The best part of having the FTF community and hearing their LEAP stories is getting to see that freelancing can mean so many different things, and how we take (or transition) into the LEAP doesn’t have to be the same for everyone.
I’m so excited to have Stacey on to share her LEAP story because I think she is a perfect example of finding freedom in whatever brings you the most happiness. (And usually, it’s skills we naturally have, but haven’t thought of a bankable before!)
Here’s Stacey K’s Story:
When did you make the leap exactly and how does it feel?
Technically, I finished my 9-5 gig at the end of July. Moving house unexpectedly, and working through a bunch of time consuming ‘life stuff’ meant that the actual freelancing started towards the end of August. Last week I invoiced for my first two definitive clients on the freelance journey, and that really felt like this new season was actually real! It feels AWESOME – the frustration and feeling ‘stuck’ in my 9-5 is no longer occupying a large corner of my brain, and I don’t miss it at all!
What kind of freelancing do you do?
I’m a wedding DJ and a content writer for businesses in the wedding industry. I run a wedding blog that is focused on the city I’m based in, which is great for networking, and gaining local clients in my niche (which means I can, like, leave the house to meet with people – a big plus for me!).
How long have you been planning to make the leap?
Freelancing has been in the back of my head for a long time, but it wasn’t until the start of this year that I actually wrote it down in my goals for 2014. “Go full-time freelance by September” and “make actual $ from writing” was written on paper, and that was just the commitment I needed to stop talking about it, and actually make it happen.
Did you choose a quit date and how did you choose it?
In January, I chose September of this year as a goal. I didn’t put too much thought into when the date would be, I just wanted to give myself enough time to save a little money beforehand, and have a well thought-out exit plan.
In which ways did you plan/prepare for the transition?
iIstarted taking freelance clients via Elance early in the year, knowing that it would make me feel like a ‘real’ writer, even if I wasn’t attracting clients organically. Getting paid for writing was very encouraging, and it helped me narrow my focus. In the beginning, all I knew was that I wanted to write freelance. As I gained a few ongoing clients, I realized that I was especially qualified to write in the wedding industry, as I’m a DJ (and plan to continue to DJ in the wedding industry indefinitely), and I’ve worked in the industry off and on for a decade. Then, when I had the idea to start a local wedding blog, I realized it could be an avenue for my freelancing freedom as well – writing a wedding blog hardly feels like work, but it has positioned me as an expert in the field very quickly.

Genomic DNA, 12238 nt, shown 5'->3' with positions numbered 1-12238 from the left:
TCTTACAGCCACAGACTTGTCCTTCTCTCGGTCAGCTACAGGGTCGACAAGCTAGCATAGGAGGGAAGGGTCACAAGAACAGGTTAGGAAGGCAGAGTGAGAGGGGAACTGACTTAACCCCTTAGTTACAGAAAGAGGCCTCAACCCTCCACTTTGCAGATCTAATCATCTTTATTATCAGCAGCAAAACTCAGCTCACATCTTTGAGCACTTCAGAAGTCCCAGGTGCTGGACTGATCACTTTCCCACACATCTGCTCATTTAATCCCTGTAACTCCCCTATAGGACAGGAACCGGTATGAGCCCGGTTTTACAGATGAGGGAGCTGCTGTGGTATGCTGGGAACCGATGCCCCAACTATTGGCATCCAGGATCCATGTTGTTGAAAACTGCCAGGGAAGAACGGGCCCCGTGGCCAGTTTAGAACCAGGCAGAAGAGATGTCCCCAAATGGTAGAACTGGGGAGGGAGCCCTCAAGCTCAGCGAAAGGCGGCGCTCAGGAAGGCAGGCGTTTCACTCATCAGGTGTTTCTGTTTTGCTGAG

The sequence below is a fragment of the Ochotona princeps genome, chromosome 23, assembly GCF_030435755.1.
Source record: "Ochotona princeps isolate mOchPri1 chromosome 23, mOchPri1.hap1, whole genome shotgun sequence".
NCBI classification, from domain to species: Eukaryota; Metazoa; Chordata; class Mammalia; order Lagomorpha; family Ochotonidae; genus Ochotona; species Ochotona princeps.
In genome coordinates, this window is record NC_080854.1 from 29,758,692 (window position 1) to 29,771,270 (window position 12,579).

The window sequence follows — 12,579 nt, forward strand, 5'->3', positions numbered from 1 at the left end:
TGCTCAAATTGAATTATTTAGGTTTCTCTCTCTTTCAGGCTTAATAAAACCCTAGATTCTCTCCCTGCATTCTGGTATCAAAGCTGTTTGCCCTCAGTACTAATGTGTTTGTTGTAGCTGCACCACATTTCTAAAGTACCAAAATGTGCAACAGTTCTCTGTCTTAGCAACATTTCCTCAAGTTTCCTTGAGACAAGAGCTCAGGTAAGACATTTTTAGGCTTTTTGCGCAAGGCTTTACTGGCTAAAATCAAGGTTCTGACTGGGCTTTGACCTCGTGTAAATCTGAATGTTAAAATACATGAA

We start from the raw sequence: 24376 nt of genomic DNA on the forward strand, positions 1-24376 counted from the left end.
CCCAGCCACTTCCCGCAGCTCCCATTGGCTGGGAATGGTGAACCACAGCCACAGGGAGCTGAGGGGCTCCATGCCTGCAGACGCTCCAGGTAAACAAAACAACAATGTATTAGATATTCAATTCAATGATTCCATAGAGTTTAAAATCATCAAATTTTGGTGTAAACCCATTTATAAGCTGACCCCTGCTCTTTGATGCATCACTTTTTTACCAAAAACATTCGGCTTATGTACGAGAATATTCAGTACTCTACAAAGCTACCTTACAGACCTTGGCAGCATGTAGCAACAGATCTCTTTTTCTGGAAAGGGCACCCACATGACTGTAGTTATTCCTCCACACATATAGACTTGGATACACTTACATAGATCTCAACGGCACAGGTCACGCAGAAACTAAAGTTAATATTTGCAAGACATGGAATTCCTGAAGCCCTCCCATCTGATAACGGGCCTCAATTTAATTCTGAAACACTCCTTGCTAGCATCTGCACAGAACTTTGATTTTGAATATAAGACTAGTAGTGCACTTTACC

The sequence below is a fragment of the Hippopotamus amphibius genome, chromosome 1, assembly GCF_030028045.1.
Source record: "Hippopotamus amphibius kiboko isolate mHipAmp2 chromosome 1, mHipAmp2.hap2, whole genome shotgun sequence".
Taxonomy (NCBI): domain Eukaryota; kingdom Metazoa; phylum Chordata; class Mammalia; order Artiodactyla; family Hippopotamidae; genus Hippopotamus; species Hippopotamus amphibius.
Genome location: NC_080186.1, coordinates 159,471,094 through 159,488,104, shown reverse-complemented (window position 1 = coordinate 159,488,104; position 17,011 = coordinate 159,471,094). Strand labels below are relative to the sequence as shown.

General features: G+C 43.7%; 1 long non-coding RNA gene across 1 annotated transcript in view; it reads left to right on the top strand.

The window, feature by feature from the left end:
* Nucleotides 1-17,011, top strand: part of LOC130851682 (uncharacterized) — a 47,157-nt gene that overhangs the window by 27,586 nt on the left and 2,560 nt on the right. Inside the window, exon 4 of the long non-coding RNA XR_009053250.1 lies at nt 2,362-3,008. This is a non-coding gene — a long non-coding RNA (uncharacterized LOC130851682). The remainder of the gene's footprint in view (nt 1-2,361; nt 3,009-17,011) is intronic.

Did you have a savings or buffer fund? If so, how much?
Um… about that. I meant to, but when it came time to make the leap, I hadn’t saved what I wanted to – in fact, I had hardly saved anything at all! However, I had the assurance of income from DJing weddings, which I knew would be enough to pay bills and survive until I was able to supplement my DJ income into a full-time income from freelancing.
What was the hardest part of making the leap?
I’m still in the process of setting up a website for my writing, and I find that hard to focus on! I also haven’t quite developed a routine, which would really help me be more efficient.
What’s the best part of finally freelancing full-time?
I am loving the freedom to spend time with people during the day and work in the evening! Before I made the leap, I had such limited time to hang out with people, because all of my freelance stuff had to be crammed into the evening, and spending time with people was continually at odds with building my business. Now, I can spend quality time with people, and schedule work time around that – I am LOVING being able to say ‘yes’ when people need help with things, and to have freed up space in my schedule to focus on relationships that got sadly neglected when I was juggling full time work and freelancing.
What is your advice for others wanting to find freedom through freelancing?
Try to find the place where your skills intersect with what you love. I’m so glad I realized I could focus on the wedding industry, because wedding ‘stuff’ doesn’t feel like work! I can’t help but engage on wedding-related social media on my days off – I just enjoy it, and don’t drag my feet to do it at all. I do love writing, and I know I am good at it, but focusing on a niche that I get excited about has sweetened the deal so much!
How did you celebrate?
I planned my last 9-5 day as the day before a weekend trip to a family reunion. It made the road trip and the time away feel like a celebration and a clear marker of the transition. My boyfriend is very supportive, and understands what a huge, exciting thing it is to be freelance, so I often text him with my little freelance victories as they come, and he celebrates with me. It’s always a bit sweeter to celebrate with someone who understands the scope and ‘leap’ that you’re taking!
Stacey K is a freelance writer and wedding DJ based in Edmonton, Canada. She loves music, travel and hanging out with the internet. She’s unashamedly in love with silly humour, which means that ace ventura and weird al yankovic are tied for the ‘most quoted by stacey’ award. You can find her on Twitter and blogging sporadically at www.delightadventure.com. Her business baby is www.yegwed.com.
Does Stacey’s story inspire you to make the LEAP into freelancing but you’re still worried about leaving behind the security of a salary? The LEAP Guide is coming veerrry soon to help you! Sign up here for special VIP early-bird info + you’ll get a free mini-guide to the 10 things you must have in place before making the LEAP.